Cuomo Nominates MTA Board Member With Potential Conflicts

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New York Governor Andrew Cuomo riding the subway

One of the individuals New York Gov. Andrew Cuomo nominated to the MTA board of directors this week recently won a multi-million dollar contract with the agency, raising objections from good government groups over potential conflicts of interest.

The nominee, Charles Phillips, is the CEO of Infor, a company that manufactures business software. Two months ago, it was awarded a $27 million dollar job (p. 45) managing the MTA's entire asset base — a trillion-dollar's worth of equipment and property. 

Infor's contract with the MTA lasts for ten years. That means that for the next decade, the agency will need to make sure Infor does what it's paid to do. A senior Cuomo administration official said Phillips will be required to recuse himself from any matter involving the MTA and Infor.

But John Kaehny, executive director of Reinvent Albany, a government reform group, said recusing oneself doesn't necessarily remove the influence a board member can have over staff and agency decisions.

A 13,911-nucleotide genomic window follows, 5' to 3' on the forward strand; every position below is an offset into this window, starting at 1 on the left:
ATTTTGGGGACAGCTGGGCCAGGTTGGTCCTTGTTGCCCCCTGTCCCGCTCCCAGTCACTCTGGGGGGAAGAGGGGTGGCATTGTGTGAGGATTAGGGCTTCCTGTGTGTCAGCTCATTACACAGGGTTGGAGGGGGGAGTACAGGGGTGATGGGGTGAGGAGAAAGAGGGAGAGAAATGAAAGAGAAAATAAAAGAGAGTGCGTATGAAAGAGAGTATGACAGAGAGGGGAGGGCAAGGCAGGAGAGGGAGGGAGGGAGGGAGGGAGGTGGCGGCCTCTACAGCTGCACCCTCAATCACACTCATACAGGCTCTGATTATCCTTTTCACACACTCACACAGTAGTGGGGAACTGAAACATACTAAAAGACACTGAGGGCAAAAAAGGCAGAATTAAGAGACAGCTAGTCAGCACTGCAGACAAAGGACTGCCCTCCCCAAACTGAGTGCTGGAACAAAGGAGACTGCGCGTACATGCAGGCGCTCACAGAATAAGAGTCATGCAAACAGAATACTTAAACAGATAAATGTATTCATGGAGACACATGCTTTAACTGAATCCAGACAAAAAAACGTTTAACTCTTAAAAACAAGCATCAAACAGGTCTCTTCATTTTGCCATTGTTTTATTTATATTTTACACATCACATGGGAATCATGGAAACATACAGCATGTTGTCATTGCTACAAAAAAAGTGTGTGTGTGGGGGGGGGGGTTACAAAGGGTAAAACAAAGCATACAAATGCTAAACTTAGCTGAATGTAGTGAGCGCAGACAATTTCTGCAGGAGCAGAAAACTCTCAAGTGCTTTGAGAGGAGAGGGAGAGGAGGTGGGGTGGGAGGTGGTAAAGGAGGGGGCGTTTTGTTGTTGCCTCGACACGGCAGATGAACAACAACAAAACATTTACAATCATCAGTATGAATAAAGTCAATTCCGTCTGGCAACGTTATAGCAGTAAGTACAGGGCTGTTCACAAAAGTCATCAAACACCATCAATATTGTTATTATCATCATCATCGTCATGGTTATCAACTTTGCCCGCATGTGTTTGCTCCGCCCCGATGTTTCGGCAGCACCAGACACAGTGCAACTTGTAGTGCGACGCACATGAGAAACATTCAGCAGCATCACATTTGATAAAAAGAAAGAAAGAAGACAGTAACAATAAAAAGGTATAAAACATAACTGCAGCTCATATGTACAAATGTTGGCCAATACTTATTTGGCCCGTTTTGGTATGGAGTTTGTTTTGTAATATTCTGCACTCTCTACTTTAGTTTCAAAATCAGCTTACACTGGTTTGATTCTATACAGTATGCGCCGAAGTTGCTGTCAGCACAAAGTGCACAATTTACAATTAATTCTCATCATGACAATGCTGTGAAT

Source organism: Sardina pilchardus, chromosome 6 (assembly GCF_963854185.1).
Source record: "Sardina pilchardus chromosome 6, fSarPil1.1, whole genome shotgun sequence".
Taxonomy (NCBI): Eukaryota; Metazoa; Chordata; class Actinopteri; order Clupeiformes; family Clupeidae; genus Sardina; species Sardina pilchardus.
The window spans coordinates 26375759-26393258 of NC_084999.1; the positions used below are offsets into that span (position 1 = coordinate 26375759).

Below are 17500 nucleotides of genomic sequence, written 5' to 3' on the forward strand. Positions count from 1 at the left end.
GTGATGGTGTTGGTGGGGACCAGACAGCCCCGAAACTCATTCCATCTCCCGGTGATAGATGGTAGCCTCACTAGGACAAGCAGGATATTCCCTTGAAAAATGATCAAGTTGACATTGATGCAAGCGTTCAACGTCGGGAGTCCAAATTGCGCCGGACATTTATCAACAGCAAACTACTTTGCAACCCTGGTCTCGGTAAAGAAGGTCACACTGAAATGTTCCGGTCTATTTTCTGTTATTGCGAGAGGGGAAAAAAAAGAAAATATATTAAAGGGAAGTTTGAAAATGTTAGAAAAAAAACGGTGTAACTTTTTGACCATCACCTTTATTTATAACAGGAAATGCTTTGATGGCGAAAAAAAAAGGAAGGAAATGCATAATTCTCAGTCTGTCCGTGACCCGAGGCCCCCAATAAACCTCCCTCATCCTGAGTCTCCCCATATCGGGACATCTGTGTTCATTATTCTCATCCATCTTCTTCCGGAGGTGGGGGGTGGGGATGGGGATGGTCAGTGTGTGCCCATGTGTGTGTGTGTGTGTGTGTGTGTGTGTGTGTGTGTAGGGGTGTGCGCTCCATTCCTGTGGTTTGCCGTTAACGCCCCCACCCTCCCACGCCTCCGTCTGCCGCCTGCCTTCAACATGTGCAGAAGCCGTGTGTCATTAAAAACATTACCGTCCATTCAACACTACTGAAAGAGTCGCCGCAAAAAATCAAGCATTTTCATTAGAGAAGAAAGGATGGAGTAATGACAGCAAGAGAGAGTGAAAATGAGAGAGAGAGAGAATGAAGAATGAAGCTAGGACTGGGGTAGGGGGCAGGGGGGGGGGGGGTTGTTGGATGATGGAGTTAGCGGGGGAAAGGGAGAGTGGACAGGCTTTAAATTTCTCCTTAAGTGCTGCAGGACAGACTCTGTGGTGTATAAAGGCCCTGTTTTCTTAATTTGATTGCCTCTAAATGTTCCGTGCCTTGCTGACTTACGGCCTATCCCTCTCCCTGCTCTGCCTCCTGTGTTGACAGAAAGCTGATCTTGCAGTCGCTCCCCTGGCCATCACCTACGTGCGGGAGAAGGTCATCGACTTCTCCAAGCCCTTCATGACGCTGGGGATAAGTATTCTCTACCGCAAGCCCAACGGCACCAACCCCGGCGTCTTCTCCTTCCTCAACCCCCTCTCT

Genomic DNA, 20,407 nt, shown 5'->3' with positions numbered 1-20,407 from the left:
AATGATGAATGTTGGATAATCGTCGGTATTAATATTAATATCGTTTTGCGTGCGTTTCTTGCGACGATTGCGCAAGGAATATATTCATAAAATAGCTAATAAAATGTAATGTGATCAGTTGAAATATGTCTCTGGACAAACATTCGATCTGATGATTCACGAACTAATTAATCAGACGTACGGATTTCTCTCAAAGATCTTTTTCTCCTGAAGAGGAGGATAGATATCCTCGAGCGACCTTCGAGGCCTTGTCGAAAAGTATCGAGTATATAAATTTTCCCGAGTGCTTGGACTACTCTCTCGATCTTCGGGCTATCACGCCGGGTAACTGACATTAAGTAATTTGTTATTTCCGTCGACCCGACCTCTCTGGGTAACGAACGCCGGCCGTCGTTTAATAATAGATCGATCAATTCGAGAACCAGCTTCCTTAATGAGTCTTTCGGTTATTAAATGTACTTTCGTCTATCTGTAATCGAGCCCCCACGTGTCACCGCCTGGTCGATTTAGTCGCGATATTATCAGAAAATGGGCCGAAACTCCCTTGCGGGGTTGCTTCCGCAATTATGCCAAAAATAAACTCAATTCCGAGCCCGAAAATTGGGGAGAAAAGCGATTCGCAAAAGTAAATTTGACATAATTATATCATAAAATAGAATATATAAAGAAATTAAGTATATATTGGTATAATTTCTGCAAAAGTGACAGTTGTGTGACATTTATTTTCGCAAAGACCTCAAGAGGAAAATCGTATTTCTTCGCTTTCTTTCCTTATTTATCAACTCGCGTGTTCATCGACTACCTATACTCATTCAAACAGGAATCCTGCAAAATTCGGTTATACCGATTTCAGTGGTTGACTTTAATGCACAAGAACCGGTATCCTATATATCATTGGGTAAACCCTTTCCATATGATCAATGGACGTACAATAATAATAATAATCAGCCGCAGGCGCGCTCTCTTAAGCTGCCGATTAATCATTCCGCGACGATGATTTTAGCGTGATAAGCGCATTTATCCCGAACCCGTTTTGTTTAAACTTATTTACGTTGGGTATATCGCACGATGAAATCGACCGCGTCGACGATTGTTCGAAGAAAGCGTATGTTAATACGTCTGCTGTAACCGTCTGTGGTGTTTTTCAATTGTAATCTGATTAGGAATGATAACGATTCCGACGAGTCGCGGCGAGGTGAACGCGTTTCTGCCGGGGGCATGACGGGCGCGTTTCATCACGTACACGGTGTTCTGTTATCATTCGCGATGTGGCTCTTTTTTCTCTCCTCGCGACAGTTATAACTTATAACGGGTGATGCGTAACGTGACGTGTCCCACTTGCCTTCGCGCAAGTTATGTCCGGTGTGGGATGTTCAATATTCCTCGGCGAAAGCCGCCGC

"And that's why having a person who's doing business with that entity as a board member creates a problem," he said.

Dick Dadey, the head of Citizens Union, another good-government group, said of Cuomo's pick: "The fact that he has been nominated and has a contract with the MTA board is a big red flag. The alarm bells are ringing."

On top of that, two years ago Phillips and Infor contributed $60 thousand dollars to Governor Cuomo's campaign.

An Infor spokesman said Phillips — who has served on President Obama's economic recovery board, as well as several nonprofits — has the necessary experience and more people like him should be volunteering for public service.

A spokesman for Gov. Cuomo defended the choice, saying that the contract was awarded through a competitive bidding process before the nomination was public.

"Charles Phillips is an eminently qualified candidate to serve as an unpaid member of the MTA Board," the spokesman said in an email. "As with all appointees, if confirmed, Mr. Phillips will be recusing himself from any discussions, deliberations or decisions affecting his company or any other related interest."​

The state Senate has yet to schedule confirmation hearings for any of the MTA board nominees.